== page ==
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We're running into issues uploading hires images from the iPhone to our backend (cloud) service. The call is a simple HTTP file upload, and the issue appears to be the connection breaking before the upload is complete - on the server side we're getting IOError: Client read error (Timeout?).

This happens sporadically: most of the time it works, sometimes it fails. When a good connection is present (ie. wifi) it always works.

We've tuned various timeout parameters on the client library to make sure we're not hitting any of them. The issue actually seems to be unreliable mobile connectivity.

I'm thinking about strategies for making the upload reliable even when faced with poor connectivity.

The first thing that came to mind was to break the file into smaller chunks and transfer it in pieces, increasing the likelihood of each piece getting there. But that introduces a fair bit of complexity on both the client and server side.

Do you have a cleverer approach? How would you tackle this?

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How large are we talking? 5 megs? 20 megs? – Black Frog Apr 9 '11 at 4:35
It's a 5MP camera, and the pictures tend to be between 1-3 megs. – Parand Apr 10 '11 at 18:13

I would use the ASIHTTPRequest library. It's have some great features like bandwidth throttling. It can upload files directly from the system instead of loading the file into memory first. Also I would break the photo into like 10 parts. So for a 5 meg photo, it would be like 500k each. You would just create each upload using a queue. Then when the app goes into background, it can complete the part it's currently uploading. If you cannot finish uploading all the parts in the allocated time, just post a local notification reminding the user it's not completed. Then after all the parts have been sent to your server, you would call a final request that would combine all the parts back into your photo on the server-side.

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+1 for ASIHTTPRequest - great library. – Moshe Apr 11 '11 at 3:21
We're using ASIHTTPRequest. Looks like the core issue may be related to something on AT&T's network, we're testing work-arounds now (see… ) – Parand Apr 19 '11 at 18:58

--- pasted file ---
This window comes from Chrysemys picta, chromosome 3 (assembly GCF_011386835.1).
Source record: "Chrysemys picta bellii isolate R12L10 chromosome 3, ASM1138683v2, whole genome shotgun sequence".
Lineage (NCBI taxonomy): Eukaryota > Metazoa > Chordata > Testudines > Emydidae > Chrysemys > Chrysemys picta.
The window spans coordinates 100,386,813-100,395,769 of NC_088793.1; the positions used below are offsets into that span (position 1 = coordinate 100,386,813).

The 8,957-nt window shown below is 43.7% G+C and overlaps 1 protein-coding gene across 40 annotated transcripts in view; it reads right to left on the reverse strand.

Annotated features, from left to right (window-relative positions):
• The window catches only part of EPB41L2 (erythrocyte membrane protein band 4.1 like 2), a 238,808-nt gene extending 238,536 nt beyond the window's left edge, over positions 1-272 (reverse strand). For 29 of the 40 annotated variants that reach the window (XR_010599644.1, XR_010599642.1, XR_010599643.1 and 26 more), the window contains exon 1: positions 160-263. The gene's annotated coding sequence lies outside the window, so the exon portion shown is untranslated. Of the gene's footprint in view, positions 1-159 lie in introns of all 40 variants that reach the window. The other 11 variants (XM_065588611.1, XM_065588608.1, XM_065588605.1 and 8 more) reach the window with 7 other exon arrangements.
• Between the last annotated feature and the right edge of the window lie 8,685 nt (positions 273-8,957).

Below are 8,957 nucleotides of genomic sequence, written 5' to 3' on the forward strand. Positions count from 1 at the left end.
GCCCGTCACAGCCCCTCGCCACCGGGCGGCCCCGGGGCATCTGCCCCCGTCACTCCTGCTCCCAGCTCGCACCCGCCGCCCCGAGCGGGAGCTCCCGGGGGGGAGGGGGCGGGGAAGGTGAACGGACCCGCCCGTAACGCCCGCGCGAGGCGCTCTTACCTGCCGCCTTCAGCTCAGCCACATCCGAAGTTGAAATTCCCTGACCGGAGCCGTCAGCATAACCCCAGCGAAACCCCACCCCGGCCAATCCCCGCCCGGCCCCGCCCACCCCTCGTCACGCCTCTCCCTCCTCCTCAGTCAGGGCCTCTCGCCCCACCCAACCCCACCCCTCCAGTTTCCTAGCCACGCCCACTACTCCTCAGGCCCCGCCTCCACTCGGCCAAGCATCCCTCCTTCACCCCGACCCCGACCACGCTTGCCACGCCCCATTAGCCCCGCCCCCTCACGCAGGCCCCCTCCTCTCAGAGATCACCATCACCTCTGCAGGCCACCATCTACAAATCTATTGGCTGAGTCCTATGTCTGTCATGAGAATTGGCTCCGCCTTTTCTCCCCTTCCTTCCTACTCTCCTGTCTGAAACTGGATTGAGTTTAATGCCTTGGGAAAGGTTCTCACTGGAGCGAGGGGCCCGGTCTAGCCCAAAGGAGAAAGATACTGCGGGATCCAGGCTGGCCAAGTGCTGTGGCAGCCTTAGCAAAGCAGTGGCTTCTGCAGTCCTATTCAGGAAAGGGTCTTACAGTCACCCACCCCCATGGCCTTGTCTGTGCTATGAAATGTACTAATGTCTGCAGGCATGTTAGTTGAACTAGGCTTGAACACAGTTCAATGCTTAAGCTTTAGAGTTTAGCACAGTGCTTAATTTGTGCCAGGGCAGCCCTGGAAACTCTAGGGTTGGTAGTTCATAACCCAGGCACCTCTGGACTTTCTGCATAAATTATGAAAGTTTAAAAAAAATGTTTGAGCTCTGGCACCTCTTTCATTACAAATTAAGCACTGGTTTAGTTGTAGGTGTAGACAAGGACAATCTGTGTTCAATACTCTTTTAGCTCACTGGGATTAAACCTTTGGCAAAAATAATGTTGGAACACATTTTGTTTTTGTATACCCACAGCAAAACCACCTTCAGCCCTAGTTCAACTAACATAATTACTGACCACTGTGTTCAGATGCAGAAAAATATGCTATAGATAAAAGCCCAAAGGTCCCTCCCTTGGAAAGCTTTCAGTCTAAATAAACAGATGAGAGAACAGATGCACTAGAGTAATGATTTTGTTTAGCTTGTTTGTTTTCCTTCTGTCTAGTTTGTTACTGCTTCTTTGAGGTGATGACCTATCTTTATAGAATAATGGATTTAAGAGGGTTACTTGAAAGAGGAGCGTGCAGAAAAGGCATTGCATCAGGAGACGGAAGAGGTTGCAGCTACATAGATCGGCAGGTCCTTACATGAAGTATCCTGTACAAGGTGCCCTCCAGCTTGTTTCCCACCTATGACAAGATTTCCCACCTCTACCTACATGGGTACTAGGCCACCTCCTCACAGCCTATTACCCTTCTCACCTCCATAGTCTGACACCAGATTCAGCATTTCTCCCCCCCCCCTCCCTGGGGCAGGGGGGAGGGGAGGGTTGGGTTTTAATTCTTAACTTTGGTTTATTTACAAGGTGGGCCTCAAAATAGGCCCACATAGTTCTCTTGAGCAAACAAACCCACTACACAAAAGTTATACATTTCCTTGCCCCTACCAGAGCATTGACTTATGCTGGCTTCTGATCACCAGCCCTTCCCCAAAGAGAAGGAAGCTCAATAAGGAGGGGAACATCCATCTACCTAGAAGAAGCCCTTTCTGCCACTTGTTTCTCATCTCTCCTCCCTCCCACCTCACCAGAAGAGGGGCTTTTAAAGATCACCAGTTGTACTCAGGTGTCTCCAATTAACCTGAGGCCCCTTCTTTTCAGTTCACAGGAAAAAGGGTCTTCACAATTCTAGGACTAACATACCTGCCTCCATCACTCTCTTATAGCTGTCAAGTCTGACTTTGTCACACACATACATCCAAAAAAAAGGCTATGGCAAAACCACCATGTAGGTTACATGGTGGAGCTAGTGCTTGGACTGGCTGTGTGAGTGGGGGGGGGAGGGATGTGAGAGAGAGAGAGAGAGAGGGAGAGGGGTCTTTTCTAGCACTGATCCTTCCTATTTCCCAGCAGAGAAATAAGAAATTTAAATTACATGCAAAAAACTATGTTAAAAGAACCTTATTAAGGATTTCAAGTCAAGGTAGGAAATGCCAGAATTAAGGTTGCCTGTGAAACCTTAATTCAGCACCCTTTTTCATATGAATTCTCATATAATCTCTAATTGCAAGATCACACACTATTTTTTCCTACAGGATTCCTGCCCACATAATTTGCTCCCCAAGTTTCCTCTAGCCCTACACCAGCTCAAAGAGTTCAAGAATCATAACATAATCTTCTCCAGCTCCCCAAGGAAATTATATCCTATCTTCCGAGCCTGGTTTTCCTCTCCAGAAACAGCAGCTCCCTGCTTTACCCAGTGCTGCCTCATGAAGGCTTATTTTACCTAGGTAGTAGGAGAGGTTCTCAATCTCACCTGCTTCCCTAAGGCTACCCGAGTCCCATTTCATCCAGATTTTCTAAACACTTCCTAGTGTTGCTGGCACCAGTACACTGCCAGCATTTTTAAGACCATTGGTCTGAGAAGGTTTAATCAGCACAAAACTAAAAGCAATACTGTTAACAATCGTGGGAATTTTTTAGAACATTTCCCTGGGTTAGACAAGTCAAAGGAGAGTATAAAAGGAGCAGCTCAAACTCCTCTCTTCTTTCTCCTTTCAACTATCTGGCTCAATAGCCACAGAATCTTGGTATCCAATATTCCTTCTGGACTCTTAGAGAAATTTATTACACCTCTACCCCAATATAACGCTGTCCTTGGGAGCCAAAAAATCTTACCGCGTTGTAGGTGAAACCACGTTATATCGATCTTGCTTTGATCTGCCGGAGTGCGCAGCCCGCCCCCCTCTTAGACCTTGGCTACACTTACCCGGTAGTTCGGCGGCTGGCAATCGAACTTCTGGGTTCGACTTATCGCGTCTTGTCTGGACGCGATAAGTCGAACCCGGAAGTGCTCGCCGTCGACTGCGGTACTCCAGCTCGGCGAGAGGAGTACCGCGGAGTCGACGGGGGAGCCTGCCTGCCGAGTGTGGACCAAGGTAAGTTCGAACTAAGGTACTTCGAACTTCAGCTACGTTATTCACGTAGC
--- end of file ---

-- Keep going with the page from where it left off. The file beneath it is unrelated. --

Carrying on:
Yeah, timeouts are tricky in general, and get more complex when dealing with mobile connections.

Here are a couple ideas:

  1. Attempt to upload to your cloud service as you are doing. After a few failures (timeouts), mark the file, and ask the user to connect their phone to a wifi network, or wait till they connect to the computer and have them manually upload via the web. This isn't ideal however, as it pushes more work to your users. The upside is that implementationwise, it's pretty straight forward.

  2. Instead of doing an HTTP upload, do a raw socket send instead. Using raw socket, you can send binary data in chunks pretty easily, and if any chunk-send times out, resend it until the entire image file is sent. This is "more complex" as you have to manage binary socket transfer but I think it's easier than trying to chunk files through an HTTP upload.

Anyway that's how I would approach it.

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Thanks Alan. We already do 1, but I'd like to make non-wifi reliable if possible. For 2, if we go the raw socket route we'll have to do the server piece outside of http, which introduces all kinds of interesting wrinkles - going through the firewall, reverse proxy, etc. With http chunking at least we can use most of the existing infrastructure as-is. – Parand Apr 8 '11 at 20:33

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